And therefore if God is with us today and in the midst of the events of this week, if God finds a part to play among the lows of human existence, then we have more opportunities than just during Holy Week to listen and be committed to his cause. Any time, in fact, we see our neighbors hurting, God is there—not because God is causing it, but because God wants to heal and bring life where its needed. Any time there is pain and loss in the lives of those around us, any time there is loss, God is walking. He sees a place go grant charity. God is walking and we can sign up and join right in with him.

And walk with hope, because Jesus will be victorious.

And walk with united purpose, because the cross is carried for all.

And walk because his love is poured out for everyone, come what may—for Rob, for those in the PurpleStride, for you and me.

With Jesus the loving rebel, we walk from death to new life.


Thanks be to God!


The Reverend Phillip W. Martin, Jr.

The fragrance that lingers

a sermon for the Fifth Sunday in Lent [Year C]

John 12:1-8 and Philippians 3:4b-14

One time when we were horsing around on the bus as sixth-graders some mean older kid poured an entire bottle of Polo cologne on my head. Back in those days Polo was considered top shelf stuff, so I don’t know why the kid did it, or even why he had it at school. Seemed like a waste to me, and even with the all the windows open zooming down the road in the cool North Carolina spring we were practically choking on the smell. It permeated the entire bus, and I was the epicenter of it. I washed my hair the moment I got home and I still smelled like Polo for days. For days and days. And to this day, a whiff of Polo gives me some powerful flashbacks. Makes me almost gag.


I think about that event in my life every time I hear about Mary pulling out a bottle of top shelf perfume and anointing Jesus’ feet with it. This was potent stuff, a precious oil-based substance from a plant that grew thousands of miles away in the Himalayas. The fragrance fills the room, and I wonder how long afterwards Jesus still smelled like it.

This happens just one day before his entrance into Jerusalem on Palm Sunday, when the crowds sing Hosanna and proclaim him king. So I wonder if Jesus is still that epicenter of perfume, the fragrance from his feet overpowering any barnyard animal scent the donkey has as he rides it in. And given how quickly things then unfold for Jesus, I wonder if the odor of Mary’s anointing manages to fill the room that night before the Passover when he kneels down to take his own disciples’ feet to wash them. Maybe it was Mary who gives him the idea to do that—a sign of humility and servanthood, since kings were normally anointed on their heads.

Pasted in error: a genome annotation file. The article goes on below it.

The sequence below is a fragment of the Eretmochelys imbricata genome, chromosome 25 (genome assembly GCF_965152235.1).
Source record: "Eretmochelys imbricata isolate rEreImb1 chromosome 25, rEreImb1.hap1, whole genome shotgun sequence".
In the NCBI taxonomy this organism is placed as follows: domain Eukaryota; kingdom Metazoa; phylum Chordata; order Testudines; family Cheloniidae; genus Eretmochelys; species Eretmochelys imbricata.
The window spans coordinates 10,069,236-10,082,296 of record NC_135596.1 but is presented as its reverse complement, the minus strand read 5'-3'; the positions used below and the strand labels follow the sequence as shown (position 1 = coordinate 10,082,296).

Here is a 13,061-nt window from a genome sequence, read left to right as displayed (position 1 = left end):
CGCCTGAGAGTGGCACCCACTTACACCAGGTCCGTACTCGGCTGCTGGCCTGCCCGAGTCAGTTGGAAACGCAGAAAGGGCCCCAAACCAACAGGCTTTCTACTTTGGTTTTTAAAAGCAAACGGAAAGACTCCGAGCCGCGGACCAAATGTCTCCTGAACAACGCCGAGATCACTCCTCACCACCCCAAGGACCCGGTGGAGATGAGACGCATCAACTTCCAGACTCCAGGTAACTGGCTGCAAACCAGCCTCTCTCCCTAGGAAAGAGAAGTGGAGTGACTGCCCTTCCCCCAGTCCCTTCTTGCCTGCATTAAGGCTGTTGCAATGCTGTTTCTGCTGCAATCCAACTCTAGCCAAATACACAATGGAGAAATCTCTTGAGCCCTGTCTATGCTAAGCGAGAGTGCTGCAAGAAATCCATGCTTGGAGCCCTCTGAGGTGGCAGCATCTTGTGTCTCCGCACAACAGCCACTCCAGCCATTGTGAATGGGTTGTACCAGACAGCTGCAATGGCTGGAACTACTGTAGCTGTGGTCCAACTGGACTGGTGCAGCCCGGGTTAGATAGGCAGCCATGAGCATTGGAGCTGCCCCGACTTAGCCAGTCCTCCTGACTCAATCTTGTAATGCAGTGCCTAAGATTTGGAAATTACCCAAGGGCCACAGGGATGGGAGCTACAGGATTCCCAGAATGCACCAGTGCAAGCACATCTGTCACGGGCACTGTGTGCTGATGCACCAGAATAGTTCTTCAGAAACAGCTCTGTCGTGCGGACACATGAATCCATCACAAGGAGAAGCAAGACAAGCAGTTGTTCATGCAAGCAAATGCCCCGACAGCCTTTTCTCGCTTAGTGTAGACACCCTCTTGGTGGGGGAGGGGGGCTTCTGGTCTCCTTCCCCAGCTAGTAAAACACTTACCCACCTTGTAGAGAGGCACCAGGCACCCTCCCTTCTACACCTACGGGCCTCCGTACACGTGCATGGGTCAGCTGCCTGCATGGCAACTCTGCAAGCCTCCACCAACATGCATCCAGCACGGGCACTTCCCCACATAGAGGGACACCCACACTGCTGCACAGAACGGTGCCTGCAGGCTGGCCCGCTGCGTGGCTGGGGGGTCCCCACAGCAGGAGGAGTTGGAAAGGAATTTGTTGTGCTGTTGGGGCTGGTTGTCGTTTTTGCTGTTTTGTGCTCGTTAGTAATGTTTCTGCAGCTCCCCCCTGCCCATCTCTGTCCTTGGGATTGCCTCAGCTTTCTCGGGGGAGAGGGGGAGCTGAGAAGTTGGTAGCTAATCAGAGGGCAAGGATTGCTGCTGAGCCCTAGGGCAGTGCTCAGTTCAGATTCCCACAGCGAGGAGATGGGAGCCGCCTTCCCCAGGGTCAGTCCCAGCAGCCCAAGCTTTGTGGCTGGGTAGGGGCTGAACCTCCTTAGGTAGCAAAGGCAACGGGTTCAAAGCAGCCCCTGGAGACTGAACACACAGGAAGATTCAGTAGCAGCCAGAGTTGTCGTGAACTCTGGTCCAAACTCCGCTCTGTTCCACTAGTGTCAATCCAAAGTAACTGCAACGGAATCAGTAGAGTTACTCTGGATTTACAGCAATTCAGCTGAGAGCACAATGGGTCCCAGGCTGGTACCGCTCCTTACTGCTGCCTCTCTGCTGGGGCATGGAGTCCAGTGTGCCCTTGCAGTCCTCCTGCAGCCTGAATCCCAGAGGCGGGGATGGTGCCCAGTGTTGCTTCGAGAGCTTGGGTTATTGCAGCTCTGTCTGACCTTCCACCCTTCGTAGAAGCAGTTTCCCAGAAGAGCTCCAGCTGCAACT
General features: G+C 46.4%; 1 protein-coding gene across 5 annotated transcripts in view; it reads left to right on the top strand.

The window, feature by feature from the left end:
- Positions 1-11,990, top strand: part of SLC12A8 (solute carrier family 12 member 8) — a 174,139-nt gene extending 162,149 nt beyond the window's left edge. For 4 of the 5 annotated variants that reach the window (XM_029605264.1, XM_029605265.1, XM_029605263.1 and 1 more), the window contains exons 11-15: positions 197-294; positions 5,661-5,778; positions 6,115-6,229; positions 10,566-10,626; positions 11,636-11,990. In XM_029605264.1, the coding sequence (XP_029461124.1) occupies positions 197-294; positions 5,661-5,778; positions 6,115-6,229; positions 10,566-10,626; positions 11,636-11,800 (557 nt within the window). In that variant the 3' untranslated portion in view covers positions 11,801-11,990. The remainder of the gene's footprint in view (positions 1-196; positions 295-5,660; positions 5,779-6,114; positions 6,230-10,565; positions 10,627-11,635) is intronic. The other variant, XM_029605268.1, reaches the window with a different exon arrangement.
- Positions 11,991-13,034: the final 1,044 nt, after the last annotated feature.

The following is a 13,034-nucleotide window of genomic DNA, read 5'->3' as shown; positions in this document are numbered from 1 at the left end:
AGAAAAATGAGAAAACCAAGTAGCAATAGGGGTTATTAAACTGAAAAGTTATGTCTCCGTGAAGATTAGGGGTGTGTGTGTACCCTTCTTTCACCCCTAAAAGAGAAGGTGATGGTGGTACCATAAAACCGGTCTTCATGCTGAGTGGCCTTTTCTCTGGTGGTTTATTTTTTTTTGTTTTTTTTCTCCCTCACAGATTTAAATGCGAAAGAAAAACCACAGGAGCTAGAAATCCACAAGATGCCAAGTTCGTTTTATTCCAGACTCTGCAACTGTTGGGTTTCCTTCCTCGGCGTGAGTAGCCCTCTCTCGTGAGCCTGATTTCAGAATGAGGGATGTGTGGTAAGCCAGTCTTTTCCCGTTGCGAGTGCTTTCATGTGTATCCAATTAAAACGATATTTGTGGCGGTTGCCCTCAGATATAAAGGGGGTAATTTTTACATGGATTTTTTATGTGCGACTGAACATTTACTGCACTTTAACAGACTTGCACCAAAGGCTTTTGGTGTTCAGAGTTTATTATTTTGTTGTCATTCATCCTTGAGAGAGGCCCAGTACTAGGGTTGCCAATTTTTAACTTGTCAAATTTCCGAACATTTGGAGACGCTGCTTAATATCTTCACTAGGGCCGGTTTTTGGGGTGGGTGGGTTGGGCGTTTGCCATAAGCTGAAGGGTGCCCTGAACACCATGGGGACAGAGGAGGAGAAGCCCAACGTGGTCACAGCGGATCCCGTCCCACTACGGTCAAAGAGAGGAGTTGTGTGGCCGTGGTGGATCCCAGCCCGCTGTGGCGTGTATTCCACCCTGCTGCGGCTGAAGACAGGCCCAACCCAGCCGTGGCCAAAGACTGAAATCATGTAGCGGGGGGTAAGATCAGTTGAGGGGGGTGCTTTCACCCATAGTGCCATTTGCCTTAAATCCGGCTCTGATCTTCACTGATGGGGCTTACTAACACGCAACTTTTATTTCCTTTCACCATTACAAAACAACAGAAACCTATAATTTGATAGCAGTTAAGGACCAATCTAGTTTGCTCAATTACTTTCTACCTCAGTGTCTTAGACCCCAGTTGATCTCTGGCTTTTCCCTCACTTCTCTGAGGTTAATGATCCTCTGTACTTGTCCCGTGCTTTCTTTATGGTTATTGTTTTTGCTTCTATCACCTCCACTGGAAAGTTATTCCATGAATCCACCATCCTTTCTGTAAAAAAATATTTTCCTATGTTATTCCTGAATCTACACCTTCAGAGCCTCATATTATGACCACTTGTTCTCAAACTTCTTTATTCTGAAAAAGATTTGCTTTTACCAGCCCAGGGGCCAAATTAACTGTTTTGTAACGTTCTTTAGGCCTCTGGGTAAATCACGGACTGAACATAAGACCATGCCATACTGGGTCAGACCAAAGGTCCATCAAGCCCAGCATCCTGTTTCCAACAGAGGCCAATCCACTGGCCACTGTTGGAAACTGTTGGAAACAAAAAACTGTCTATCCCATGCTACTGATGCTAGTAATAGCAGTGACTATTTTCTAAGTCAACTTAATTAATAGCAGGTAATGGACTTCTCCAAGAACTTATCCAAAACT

And to think that maybe that perfume is what his disciples sense in the air as he teaches them that he is the vine and they are the branches, as he prays for them to remain one and love each other as he had loved them. And then I imagine those feet, still giving off that sweet aroma, walking him out into the dark night of the garden where he is arrested. Maybe he still smells good while the soldiers are beating him, flogging him, making him bleed. I’ve always imagined Good Friday to have a dark smell to it, one of sweat and dirt and wood, but maybe his feet still bear a trace of Mary’s devotion as he hangs on the cross to die. And perhaps as they take him down to bury him they all get a whiff—maybe just a slight whiff, but enough—not of death and decay, but of beauty and thankfulness and life.

Do you ever think of that? Mary used a whole pound of it, after all. It was equivalent in today’s calculations to about $40,000 worth of perfume. And since we’re told it is purchased for Jesus’ burial, it stands to reason the odor lingers from that Saturday night party at Mary’s house until the end—until the women arrive with reinforcement spices and perfume on the Sunday after Good Friday…perfume they ended up not needing, after all.

This is Mary’s act of faith. It may not be how you or I would choose to honor our Savior, and it’s obviously not how Judas would do it, but it is an expression of her devotion to Jesus and it shows, as one of my colleagues says,  that Mary “gets it.” Mary gets who Jesus is—she gets what he is about. She gets that he is worth even more than a cause, no matter how noble. He is worth more than her savings account, more than her reputation. She gets somehow—maybe it’s the fact that he raised her brother Lazarus from the dead—she gets that the weight of God’s love and power is focused in this actual body of this actual person in front of her, and that he is going to love the world so much that no amount of beating or nailing or dying will turn him away from it. And that those who cling to him in faith receive the eternal life he comes to bring. So she pulls her hair pin out and lets it down so it can cling to his oily ankles. He is the resurrection and the life, right there in her living room, and so it’s time to give whatever she can and do whatever she can to adore him.

mary anointing

I used to visit one homebound member who had hanging over her fireplace a large version of Da Vinci’s famous “Last Supper” made out of some dark wood like ebony or mahogany and inlaid with mother of pearl. It was one of the first things you noticed when you walked into her house. When it came time in the visit for us to have Holy Communion, she scurried off and got her offering envelope. She reappeared from another room and then, before she handed it to me to bring back to the church, she walked into the middle of the room, faced that picture over the fireplace and then, with hands and arms extended and head bowed down like she was straining ahead, she lifted her offering over her head, silently for several seconds, as if Jesus were really in the room and her gift was intended for none other than him. It was an act of devotion that temporarily halted what was happening and focused our attention on Jesus.